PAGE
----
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healthhouse   , 27

from Los Angeles


Allergic Rhinitis (Catarrh): Causes, Symptoms and Treatment


Allergic Rhinitis or catarrh (as it is usually called) could be described as one old after another. It involves a recurring runny, stuffy, itchy nose and frequent sneezing. Often, the eyes are itchy, red and watery. These symptoms are the result of an allergic reaction in the mucous membrane or lining of the nose and /or eye.

Main types

Allergic rhinitis is a common problem; equal numbers of boys and girls are affected. Heredity may play a role as it does with other allergic diseases, but it isn't possible to predict which child in a family is likely to develop this condition and at what age.

There are two main types of allergic rhinitis:

  • Perennial allergic rhinitis: It occurs all year round. It is usually caused by house dust, animal danders (skin scales) or molds and irritants such as pollution and tobacco smoke.
  • Seasonal allergic rhinitis: It is also called hay fever. It usually occurs in the spring and early summers. It may affect the eyes, even more, the nose. It is usually caused by pollen from trees and grass and spring mold spores.

What causes allergic rhinitis?

The lining of the nose is affected by colds and allergic factors just as the lungs are. In young children, dust, animals and possibly foods tend to cause inflammation in the nose. However, after several allergy seasons, the child's nose may become sensitized to new allergies such as tree, grass or weed pollens.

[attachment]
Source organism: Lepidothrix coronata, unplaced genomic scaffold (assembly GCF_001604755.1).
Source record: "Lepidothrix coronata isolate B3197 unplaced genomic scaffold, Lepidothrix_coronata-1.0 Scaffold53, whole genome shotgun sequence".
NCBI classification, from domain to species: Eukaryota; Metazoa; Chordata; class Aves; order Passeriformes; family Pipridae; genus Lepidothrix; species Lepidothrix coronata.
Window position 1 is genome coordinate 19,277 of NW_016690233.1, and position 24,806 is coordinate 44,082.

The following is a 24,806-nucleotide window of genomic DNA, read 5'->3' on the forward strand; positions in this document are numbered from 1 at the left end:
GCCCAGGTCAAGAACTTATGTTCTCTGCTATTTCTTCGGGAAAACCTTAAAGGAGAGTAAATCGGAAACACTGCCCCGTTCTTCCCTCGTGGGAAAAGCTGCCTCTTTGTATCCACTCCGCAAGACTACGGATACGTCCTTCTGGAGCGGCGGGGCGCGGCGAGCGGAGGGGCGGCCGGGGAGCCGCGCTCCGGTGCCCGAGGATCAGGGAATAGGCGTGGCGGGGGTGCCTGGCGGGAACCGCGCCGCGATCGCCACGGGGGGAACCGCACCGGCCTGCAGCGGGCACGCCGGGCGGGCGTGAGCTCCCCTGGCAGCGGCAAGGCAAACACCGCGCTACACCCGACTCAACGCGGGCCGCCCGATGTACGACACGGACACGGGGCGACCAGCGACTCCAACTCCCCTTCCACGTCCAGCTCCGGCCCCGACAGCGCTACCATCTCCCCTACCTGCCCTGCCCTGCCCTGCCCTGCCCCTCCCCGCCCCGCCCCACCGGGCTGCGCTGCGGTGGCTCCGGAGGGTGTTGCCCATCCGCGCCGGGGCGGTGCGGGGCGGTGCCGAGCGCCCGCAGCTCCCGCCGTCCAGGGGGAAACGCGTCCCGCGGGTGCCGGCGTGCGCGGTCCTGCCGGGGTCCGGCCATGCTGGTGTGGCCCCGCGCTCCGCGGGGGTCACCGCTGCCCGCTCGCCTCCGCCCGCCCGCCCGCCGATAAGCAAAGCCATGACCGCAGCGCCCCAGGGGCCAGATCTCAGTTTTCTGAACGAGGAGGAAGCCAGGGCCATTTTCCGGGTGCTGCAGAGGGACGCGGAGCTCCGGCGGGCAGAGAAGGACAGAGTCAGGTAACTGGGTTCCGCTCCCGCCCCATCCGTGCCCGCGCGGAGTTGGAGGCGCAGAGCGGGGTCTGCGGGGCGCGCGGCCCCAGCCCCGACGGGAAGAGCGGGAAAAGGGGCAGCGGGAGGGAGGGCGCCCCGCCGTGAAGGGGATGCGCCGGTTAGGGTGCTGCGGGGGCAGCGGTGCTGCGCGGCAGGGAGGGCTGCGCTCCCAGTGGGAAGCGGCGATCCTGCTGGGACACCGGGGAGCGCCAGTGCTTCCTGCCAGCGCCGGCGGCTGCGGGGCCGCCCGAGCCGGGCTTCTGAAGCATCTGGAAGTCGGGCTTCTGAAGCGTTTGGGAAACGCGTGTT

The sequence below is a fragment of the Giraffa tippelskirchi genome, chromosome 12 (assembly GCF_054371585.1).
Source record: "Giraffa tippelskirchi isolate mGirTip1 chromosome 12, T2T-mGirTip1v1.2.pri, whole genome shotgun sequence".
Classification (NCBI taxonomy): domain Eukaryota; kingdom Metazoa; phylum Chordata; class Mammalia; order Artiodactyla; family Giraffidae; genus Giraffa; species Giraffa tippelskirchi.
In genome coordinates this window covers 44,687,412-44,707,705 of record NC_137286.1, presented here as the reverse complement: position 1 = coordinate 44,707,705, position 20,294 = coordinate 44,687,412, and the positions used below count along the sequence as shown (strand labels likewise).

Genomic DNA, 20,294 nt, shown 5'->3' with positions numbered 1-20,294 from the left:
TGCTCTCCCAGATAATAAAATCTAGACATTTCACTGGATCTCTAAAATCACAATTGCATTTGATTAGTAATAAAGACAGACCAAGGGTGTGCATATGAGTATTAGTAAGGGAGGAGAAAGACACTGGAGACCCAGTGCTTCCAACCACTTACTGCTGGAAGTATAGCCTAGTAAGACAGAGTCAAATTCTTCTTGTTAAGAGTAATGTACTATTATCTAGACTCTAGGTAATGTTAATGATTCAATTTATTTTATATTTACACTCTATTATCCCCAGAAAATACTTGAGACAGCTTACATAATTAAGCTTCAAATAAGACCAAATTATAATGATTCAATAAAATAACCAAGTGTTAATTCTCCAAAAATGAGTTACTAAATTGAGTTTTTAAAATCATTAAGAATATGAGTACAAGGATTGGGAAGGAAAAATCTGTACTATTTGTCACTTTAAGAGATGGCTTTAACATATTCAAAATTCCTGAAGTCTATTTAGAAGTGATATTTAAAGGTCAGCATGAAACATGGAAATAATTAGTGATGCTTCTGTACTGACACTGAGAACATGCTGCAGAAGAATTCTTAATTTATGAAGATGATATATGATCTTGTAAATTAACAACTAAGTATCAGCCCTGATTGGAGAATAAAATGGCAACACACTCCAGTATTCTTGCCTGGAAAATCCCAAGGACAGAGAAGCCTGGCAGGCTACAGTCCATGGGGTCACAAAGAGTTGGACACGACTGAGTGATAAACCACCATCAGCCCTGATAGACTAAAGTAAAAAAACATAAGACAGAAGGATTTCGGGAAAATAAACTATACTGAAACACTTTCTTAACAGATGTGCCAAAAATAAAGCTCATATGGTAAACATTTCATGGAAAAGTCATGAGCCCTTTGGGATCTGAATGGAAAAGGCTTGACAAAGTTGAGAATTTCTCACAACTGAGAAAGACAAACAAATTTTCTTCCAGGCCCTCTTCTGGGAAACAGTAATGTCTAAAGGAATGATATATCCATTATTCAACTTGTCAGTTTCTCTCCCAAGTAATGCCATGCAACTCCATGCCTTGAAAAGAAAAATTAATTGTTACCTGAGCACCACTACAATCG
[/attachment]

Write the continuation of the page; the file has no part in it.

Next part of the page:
At any age, irritants such as dry air, tobacco, pollution, rapid weather changes, humidity, cosmetics, and perfumes might trigger a reaction in the nose. These irritants act on an already hypersensitive nose which has become "twitchy" because of the inflammatory changes due to the allergic reactions.


To treat allergic rhinitis, reduce your child's contact with the irritants. There are many things you can do to change your child's contact with the irritants. You can also use drugs to treat allergic rhinitis. Antihistamines are used to alleviate the symptoms of the disease. They may also be used for other allergic problems such as urticaria or eczema. They are available in pill, time-release capsules or liquid form and can also be given by injection or as creams.

Antihistamines work by blocking the action of a chemical called histamine, which is released by allergically sensitized tissues. It is best to give antihistamines before the allergic reaction or as early as possible. Giving such medicines before an allergic reaction is obviously difficult. However, if the child is having frequent problems, these drugs can be given daily for a few weeks as necessary or even during an entire allergy season.

The major side effect of antihistamines is sedation. Sometimes this drowsiness may lessen after a few days. When it persists, you should inform your doctor. He or she may recommend a change in the dosage or drug prescribed. There are numerous antihistamines available.

Medication is an effective remedy. However, you should seek preventions rather than cures. You can find useful ways to prevent your children from allergies on allergyhacks.org.